On Monday, the Supreme Court denied Rates Technology Inc.’s petition for writ of certiorari to hear whether a pre-litigation no-challenge provision is void under Lear, Inc. v. Adkins, 395 U.S. 653 (1969) as the Second Circuit found. We previously discussed the petition, the Second Circuit’s holding, and the no-challenge clause which prevents a licensee from challenging the validity of a patent.
Tagged: IP Transactions
Two recent decisions highlight the importance of proper preparation during patent litigation, from the perspective of both plaintiffs and defendants. In In re Bill of Lading, No. 2010-1493, 2012 U.S. App. LEXIS 11519 (Fed. Cir. June 7, 2012), the Court held that direct infringement only needs the same level of pleading as that outlined in Form 18 (which is a sample complaint for direct infringement) of the Appendix of Forms to the Federal Rules of Civil Procedure, while in contrast, indirect infringement needs to be pled in accordance with the higher standard delineated in Bell Atlantic Corp. v. Twombly, 550 U.S. 544 (2007) and Ashcroft v. Iqbal, 556 U.S. 662 (2009). In re Bill of Lading, 2012 U.S. App. LEXIS 11519, at *17-27.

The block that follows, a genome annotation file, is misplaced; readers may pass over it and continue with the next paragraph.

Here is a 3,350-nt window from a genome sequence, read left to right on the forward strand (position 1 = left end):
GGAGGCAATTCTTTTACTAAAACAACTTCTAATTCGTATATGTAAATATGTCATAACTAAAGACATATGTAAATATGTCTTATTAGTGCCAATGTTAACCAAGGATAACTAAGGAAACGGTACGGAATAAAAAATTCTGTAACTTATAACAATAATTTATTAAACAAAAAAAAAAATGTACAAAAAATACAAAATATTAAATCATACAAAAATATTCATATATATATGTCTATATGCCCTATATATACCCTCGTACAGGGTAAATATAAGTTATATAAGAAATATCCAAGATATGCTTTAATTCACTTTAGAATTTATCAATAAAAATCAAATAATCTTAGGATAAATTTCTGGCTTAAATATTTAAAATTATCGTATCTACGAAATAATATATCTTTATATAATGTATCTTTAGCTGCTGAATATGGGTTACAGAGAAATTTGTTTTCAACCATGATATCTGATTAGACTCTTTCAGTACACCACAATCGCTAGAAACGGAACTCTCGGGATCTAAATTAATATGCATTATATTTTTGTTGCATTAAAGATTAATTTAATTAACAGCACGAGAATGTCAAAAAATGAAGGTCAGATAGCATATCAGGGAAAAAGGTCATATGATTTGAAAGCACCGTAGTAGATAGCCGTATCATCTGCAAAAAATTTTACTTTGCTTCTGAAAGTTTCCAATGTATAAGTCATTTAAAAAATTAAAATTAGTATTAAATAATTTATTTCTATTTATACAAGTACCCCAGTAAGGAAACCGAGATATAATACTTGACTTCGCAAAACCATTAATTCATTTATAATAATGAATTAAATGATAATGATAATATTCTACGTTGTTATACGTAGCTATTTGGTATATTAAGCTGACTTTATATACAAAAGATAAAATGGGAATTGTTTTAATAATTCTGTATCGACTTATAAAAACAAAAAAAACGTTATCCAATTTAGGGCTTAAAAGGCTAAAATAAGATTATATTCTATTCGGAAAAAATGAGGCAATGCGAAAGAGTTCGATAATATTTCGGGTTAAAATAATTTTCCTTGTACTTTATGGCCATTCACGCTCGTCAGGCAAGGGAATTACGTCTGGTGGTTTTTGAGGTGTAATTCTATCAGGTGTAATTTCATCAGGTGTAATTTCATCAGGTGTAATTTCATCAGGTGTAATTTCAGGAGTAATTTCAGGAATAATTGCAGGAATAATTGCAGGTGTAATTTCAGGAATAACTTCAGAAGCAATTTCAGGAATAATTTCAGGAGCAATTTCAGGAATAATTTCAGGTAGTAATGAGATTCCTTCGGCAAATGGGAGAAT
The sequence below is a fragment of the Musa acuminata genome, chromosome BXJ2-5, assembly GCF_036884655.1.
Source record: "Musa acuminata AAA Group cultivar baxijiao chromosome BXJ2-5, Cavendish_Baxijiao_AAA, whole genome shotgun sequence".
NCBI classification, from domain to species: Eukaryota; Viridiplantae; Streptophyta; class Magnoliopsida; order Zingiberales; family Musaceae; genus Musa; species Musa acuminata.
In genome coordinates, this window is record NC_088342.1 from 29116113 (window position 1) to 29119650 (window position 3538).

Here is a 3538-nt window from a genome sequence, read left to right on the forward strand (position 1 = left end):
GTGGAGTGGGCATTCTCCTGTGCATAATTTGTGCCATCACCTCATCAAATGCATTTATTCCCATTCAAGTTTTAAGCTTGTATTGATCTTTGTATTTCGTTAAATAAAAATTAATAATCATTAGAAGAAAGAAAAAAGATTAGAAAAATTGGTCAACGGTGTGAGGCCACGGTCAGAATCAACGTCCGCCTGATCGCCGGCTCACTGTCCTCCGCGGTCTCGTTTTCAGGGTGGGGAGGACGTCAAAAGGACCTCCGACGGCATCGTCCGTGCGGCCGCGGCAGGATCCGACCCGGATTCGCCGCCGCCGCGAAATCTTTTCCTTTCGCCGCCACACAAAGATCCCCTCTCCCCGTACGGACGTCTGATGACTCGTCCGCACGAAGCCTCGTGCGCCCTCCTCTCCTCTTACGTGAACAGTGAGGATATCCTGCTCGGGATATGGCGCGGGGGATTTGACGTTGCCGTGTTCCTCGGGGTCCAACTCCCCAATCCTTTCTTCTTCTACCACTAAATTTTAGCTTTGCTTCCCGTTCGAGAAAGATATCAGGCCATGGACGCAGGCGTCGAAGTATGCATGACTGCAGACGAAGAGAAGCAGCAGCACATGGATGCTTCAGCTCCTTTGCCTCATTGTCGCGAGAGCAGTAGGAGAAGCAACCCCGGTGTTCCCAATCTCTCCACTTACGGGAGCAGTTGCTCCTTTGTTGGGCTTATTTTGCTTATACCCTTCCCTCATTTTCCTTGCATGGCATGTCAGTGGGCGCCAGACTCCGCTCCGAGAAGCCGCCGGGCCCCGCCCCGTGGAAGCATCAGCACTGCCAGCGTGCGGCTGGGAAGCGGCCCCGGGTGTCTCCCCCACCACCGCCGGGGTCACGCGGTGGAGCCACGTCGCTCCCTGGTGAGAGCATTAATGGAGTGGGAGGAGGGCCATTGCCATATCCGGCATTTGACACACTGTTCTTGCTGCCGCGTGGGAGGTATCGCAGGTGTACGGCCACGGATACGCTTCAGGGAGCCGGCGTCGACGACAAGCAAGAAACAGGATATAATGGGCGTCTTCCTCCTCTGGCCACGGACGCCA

Gibbons published an IP Law Alert this summer describing the forthcoming Intellectual Property Exchange International (“IPXI”). Along with providing background information about how the IPXI will monetize patents, and the process for listing an IP asset on the IPXI, this post discussed the growing pains associated with starting a financial exchange pegged to IP.
$12.5 billion for 17,000 patents! $4.5 billion for 6,500 patents! These purchases by Google and a group spearheaded by Microsoft and Apple represent a shift in the value of respective patents. However, valuing patents is not a simple task, but requires proper attorney diligence to ensure the purchase of patents is done in an efficient manner as not all companies have the resources of Google and the Microsoft group.